• messydeskmessydesk Posts: 19,679 ✭✭✭✭✭

    Don't forget "RARE L@@K!!!!!111", which means nothing.

  • Glen2022Glen2022 Posts: 843 ✭✭✭✭

    @daltex said:

    @Zoins said:

    @daltex said:
    I've said before that I define a rare coin as one that trades for more than its face value. Said to much derision, I might add.

    Would that include parking lot finds? ;)

    If you can get someone to pay you 8c for the Jefferson you found in the parking lot, than I suppose so.

    Would not be a problem if it were a wartime silver Jefferson.

  • lilolmelilolme Posts: 2,451 ✭✭✭✭✭

    I like the comments. Goes along with what I was thinking when the thought of Rare came up. Almost anything goes. :)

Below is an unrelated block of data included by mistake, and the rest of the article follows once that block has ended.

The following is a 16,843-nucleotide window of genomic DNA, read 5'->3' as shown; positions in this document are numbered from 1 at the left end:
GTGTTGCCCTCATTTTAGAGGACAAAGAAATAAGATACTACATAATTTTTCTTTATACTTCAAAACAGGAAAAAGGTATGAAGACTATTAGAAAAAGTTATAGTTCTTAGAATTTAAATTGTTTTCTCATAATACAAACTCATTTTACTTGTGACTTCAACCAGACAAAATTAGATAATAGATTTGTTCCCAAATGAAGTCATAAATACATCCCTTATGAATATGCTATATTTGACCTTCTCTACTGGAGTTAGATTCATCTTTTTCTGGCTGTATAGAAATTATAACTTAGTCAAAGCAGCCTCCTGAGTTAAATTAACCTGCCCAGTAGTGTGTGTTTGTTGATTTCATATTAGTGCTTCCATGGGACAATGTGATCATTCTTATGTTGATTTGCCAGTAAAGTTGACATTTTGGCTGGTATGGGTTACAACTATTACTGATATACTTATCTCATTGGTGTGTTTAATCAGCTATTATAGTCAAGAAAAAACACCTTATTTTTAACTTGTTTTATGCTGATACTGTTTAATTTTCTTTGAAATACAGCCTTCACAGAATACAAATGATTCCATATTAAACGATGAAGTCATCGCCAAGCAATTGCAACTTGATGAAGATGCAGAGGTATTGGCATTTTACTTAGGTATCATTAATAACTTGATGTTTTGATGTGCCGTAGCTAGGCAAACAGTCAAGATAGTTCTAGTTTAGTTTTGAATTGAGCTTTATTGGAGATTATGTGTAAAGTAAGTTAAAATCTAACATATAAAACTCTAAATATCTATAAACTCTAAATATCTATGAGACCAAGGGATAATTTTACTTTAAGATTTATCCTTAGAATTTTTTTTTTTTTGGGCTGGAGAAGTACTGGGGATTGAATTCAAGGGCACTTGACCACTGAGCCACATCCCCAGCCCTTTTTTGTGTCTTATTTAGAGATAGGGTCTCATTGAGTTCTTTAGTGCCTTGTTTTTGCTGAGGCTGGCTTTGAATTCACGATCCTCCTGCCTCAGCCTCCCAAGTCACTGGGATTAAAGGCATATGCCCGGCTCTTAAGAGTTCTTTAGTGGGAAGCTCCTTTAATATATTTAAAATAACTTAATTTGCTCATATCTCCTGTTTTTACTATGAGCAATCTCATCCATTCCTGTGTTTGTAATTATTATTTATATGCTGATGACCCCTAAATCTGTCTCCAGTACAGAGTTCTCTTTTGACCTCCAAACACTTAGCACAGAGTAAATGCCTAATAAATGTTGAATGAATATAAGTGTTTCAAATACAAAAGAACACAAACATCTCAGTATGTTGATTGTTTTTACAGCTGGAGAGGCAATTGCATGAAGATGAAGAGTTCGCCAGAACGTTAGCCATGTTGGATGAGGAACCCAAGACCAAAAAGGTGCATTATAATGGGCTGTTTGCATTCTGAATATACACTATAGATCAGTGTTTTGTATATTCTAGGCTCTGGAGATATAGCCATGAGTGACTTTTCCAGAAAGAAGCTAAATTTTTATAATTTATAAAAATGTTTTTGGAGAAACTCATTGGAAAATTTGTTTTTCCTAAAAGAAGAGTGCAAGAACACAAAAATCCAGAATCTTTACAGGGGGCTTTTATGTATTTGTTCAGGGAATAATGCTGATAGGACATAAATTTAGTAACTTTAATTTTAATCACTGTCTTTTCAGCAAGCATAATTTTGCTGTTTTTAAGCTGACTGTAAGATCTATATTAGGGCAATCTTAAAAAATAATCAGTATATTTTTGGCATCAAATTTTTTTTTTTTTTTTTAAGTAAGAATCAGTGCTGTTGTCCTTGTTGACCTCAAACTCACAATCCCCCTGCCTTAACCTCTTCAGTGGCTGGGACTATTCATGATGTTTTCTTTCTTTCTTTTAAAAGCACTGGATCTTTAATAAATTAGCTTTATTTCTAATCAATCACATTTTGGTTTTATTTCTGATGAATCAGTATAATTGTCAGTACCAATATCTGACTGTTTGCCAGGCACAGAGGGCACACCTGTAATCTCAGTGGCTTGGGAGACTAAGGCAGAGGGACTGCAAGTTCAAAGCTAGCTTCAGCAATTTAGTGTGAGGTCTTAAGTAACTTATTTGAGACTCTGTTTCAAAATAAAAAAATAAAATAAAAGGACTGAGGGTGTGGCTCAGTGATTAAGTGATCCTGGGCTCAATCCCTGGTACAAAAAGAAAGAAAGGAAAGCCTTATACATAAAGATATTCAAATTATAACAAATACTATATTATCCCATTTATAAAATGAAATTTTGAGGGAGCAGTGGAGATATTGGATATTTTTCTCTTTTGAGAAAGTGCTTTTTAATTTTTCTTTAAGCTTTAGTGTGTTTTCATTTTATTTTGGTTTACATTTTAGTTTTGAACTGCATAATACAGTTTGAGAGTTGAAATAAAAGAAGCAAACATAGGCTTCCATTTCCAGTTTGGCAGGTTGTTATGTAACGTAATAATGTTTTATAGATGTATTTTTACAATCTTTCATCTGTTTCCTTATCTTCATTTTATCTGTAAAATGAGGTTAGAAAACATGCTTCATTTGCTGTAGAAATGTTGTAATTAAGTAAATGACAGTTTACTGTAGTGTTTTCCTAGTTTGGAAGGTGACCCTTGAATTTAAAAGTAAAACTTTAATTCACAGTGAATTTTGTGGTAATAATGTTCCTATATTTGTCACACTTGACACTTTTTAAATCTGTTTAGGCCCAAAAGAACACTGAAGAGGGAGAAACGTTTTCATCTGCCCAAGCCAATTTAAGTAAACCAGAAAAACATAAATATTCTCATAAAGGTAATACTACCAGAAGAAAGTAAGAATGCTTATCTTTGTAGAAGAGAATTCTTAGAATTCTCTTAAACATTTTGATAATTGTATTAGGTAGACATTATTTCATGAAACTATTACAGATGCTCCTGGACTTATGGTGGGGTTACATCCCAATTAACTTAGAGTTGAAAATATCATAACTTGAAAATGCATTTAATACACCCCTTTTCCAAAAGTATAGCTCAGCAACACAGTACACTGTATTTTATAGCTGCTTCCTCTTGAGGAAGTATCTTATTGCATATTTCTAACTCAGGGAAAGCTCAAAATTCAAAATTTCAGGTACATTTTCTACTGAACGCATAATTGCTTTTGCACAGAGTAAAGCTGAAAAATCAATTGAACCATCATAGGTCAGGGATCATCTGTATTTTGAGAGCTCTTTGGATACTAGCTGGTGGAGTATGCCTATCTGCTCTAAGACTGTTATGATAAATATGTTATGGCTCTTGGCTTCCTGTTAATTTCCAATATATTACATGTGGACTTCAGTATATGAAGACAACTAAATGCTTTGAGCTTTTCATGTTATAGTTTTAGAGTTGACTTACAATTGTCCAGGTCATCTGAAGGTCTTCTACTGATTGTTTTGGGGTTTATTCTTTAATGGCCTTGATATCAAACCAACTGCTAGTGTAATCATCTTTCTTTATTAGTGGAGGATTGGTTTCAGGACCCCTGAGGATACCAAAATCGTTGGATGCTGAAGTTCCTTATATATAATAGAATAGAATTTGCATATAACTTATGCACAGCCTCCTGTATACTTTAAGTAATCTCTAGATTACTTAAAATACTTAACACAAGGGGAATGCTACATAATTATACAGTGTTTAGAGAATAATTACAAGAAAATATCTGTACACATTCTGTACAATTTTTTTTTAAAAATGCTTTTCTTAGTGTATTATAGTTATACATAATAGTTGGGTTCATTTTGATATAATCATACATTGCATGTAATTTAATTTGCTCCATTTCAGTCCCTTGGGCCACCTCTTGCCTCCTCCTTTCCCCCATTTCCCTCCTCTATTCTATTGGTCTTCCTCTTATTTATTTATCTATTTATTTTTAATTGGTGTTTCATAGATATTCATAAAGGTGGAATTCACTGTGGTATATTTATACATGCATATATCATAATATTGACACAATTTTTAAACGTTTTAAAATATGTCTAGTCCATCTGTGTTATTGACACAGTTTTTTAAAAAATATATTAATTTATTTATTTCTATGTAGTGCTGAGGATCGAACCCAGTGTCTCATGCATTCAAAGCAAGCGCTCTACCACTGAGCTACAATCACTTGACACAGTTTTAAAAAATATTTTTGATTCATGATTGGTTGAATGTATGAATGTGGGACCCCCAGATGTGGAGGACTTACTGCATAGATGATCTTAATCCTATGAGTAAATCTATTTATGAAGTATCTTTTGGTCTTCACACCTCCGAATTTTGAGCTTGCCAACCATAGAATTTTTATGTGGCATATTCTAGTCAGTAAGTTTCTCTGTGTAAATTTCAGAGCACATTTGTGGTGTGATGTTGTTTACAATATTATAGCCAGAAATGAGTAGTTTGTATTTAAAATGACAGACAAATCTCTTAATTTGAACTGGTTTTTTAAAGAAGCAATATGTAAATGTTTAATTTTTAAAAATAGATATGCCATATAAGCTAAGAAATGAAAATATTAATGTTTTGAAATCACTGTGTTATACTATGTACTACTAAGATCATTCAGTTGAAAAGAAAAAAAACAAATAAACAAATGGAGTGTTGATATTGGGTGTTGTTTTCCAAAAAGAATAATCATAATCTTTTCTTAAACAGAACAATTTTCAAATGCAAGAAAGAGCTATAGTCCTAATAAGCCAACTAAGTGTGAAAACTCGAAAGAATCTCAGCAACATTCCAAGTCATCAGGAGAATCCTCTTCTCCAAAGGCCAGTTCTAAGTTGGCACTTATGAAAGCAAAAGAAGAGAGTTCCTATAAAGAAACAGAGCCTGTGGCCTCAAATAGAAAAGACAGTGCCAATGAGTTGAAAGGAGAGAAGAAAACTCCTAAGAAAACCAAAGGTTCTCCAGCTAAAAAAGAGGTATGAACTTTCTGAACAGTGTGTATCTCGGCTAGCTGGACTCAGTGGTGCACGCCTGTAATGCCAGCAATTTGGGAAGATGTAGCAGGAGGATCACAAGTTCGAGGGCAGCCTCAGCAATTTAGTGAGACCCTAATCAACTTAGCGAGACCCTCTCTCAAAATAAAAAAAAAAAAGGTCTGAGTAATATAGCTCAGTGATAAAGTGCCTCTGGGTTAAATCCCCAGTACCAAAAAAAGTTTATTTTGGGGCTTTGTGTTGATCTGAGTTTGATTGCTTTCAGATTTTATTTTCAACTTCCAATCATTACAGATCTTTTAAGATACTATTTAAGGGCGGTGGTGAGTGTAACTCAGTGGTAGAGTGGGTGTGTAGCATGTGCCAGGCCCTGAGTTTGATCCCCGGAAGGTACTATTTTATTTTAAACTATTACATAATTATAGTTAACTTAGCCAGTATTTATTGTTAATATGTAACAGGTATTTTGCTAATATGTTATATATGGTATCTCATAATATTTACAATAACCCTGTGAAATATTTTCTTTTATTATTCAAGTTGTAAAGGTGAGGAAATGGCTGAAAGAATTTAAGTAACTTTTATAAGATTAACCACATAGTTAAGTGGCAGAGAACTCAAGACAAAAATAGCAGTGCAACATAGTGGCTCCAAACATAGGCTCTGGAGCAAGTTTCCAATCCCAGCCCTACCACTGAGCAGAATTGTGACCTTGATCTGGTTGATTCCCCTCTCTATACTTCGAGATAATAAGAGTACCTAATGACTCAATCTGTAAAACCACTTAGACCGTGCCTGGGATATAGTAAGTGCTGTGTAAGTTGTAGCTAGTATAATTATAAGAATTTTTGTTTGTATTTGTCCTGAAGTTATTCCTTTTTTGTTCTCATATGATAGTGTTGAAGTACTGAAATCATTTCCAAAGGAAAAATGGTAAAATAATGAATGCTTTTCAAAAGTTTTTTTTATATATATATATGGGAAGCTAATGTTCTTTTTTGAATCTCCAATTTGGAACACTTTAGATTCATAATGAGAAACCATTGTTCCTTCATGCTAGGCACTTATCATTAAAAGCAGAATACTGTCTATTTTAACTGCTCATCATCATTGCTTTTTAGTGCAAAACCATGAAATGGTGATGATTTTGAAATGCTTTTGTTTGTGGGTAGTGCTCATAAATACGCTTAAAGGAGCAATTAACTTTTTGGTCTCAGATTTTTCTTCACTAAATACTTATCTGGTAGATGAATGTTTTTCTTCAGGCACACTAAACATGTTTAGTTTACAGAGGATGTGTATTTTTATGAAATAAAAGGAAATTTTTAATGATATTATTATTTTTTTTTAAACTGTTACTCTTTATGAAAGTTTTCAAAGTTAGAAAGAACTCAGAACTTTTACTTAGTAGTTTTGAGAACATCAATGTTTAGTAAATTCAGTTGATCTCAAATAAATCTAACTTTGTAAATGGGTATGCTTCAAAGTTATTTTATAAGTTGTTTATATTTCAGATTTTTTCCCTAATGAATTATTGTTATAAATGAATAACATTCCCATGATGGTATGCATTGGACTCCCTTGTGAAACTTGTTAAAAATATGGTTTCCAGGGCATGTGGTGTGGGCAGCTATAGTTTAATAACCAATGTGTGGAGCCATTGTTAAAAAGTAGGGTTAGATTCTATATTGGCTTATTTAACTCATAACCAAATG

https://youtube.com/watch?v=2YNufnS_kf4 - Mama I'm coming home ...................................................................................................................................................................... RLJ 1958 - 2023

  • WAYNEASWAYNEAS Posts: 6,340 ✭✭✭✭✭
    edited December 9, 2022 4:01PM

    Did an eBay search for “PCGS rare”coins.
    It came back with 7,600+ hits. Lol
    I wonder what it would have been if I just searched for” rare coin”.
    Wayne
    Just did so.
    12000+

    Kennedys are my quest...

  • Namvet69Namvet69 Posts: 8,659 ✭✭✭✭✭

    Statistically, the word "rare" has value when revealing a known number. Conversationaly, rare means whatever you want. IMO. Peace Roy